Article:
How do computers solve problems?
In the past two years, you have learned to express increasingly sophisticated thought processes as programs. But as complex as your programs have been, the problems they solve have been relatively simple. The solutions are straightforward: the hard part is thinking clearly enough to express these straightforward processes precisely.
This year, in contrast, we will tackle problems whose solutions are far from obvious. How does a GPS calculate the optimal route, among billions of possibilities? How does Commonwealth assign students to courses (and courses to days and periods), so that the maximum number of student requests are satisfied? How does a hospital residency program match residents with hospitals, taking into account mutual preferences? How should resources be allocated to programs running simultaneously on your computer? How do we solve a maze, or a Sudoku puzzle? How can you design new algorithms to tackle real-world problems you encounter?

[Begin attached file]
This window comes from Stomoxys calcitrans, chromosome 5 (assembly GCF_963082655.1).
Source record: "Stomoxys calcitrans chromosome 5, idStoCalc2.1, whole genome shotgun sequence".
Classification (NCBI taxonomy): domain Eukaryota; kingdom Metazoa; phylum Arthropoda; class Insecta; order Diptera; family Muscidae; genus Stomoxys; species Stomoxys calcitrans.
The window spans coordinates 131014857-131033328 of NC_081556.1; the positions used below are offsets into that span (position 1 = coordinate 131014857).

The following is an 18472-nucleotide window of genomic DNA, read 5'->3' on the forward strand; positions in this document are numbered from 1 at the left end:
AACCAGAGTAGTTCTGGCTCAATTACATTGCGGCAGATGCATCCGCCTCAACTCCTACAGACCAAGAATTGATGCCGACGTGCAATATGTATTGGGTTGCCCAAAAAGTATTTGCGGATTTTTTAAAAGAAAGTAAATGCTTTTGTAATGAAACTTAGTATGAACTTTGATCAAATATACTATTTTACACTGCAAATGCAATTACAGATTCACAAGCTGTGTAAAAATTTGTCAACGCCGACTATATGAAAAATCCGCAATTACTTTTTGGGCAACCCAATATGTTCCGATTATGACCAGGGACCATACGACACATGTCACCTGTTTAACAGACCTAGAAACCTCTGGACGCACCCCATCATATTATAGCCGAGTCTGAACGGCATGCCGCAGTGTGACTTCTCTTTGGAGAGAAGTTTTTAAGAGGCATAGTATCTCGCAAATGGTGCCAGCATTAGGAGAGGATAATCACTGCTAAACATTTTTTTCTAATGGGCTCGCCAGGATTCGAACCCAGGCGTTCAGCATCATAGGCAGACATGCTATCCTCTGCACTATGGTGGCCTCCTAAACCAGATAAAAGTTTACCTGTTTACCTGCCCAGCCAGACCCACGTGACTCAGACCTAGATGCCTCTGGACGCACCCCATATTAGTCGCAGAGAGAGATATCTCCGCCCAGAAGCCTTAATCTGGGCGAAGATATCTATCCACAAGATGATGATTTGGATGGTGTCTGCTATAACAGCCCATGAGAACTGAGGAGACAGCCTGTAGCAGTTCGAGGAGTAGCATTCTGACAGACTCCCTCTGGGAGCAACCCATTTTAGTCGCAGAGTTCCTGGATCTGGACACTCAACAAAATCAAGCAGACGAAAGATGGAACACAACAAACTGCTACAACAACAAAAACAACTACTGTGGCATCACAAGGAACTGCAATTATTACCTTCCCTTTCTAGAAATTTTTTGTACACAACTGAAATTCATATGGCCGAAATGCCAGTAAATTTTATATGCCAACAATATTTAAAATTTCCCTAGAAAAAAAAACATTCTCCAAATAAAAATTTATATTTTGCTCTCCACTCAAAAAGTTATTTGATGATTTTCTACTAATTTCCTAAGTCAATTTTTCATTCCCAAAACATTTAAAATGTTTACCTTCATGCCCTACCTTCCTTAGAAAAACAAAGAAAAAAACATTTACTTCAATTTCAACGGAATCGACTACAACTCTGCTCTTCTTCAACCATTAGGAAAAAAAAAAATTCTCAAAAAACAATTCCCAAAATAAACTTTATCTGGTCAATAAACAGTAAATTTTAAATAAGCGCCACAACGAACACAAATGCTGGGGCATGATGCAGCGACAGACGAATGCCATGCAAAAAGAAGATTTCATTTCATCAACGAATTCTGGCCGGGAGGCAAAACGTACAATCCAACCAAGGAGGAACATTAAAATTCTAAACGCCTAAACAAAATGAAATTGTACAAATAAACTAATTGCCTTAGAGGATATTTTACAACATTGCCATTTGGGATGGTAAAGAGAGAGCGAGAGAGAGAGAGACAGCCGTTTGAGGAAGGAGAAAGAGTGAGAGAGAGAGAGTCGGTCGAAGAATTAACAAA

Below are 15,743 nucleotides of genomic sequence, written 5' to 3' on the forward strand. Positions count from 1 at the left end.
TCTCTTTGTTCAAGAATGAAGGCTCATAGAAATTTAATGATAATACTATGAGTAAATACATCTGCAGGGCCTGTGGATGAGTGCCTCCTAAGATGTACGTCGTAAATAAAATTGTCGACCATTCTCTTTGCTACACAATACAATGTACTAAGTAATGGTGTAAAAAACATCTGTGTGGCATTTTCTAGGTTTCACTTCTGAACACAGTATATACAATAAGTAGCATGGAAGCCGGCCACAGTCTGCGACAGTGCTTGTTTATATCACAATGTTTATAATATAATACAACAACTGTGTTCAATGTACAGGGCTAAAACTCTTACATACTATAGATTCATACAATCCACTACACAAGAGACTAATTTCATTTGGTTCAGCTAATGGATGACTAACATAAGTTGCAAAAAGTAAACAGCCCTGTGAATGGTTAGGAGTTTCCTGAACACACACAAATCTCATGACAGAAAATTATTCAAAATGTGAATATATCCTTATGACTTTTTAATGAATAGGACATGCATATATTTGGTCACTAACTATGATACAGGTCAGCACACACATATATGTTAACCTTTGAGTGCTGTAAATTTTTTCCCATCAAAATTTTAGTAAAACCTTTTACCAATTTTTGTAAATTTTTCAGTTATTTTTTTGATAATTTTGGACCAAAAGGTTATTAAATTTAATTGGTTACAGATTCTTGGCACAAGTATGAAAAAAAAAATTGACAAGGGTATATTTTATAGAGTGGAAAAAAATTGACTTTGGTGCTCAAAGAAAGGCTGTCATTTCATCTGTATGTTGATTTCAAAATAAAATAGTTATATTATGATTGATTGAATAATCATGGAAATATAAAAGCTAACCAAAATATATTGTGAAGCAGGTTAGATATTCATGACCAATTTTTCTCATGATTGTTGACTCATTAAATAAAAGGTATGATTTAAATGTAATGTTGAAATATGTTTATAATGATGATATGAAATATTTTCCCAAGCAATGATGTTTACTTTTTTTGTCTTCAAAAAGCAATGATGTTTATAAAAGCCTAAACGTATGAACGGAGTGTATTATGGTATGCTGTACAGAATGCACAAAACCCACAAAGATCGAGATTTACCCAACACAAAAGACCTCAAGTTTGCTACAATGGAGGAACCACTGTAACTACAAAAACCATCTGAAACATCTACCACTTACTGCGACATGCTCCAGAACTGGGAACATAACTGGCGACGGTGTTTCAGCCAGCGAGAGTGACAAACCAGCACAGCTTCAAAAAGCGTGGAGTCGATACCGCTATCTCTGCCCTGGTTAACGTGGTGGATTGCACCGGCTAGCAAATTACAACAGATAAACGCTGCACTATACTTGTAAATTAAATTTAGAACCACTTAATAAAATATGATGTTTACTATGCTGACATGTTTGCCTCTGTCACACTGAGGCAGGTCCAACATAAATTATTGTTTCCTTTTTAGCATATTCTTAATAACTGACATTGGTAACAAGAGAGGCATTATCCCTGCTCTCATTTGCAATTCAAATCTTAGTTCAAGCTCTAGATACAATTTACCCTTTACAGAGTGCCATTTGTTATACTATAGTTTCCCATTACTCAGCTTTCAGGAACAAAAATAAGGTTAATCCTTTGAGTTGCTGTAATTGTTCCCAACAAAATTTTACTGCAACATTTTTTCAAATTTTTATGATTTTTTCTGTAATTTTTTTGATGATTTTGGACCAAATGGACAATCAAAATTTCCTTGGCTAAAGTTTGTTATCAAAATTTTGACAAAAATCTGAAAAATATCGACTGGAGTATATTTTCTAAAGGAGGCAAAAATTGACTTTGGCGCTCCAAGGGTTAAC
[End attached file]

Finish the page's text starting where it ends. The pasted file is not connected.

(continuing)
As the course title suggests, our study with proceed in two phases:
Data structures. Much of efficient problem solving is choosing how to represent information. We will begin the year by developing an encyclopedia of data representation tools and analyzing their strengths and weaknesses. We will think much more concretely this year than in the past about how data is arranged physically in memory, and what implications this has for the running times and memory efficiency of our programs.
Algorithm design. Once we have our basic data structures down, we will turn to the study of algorithm design. We will study classic algorithms in computer science, with two goals: first, to understand general patterns in algorithm design, and second, because they are useful starting off points for tackling new, slightly different problems.
By the end of this course, you should be able to examine a non-trivial problem and design appropriate data structures and algorithms for solving it.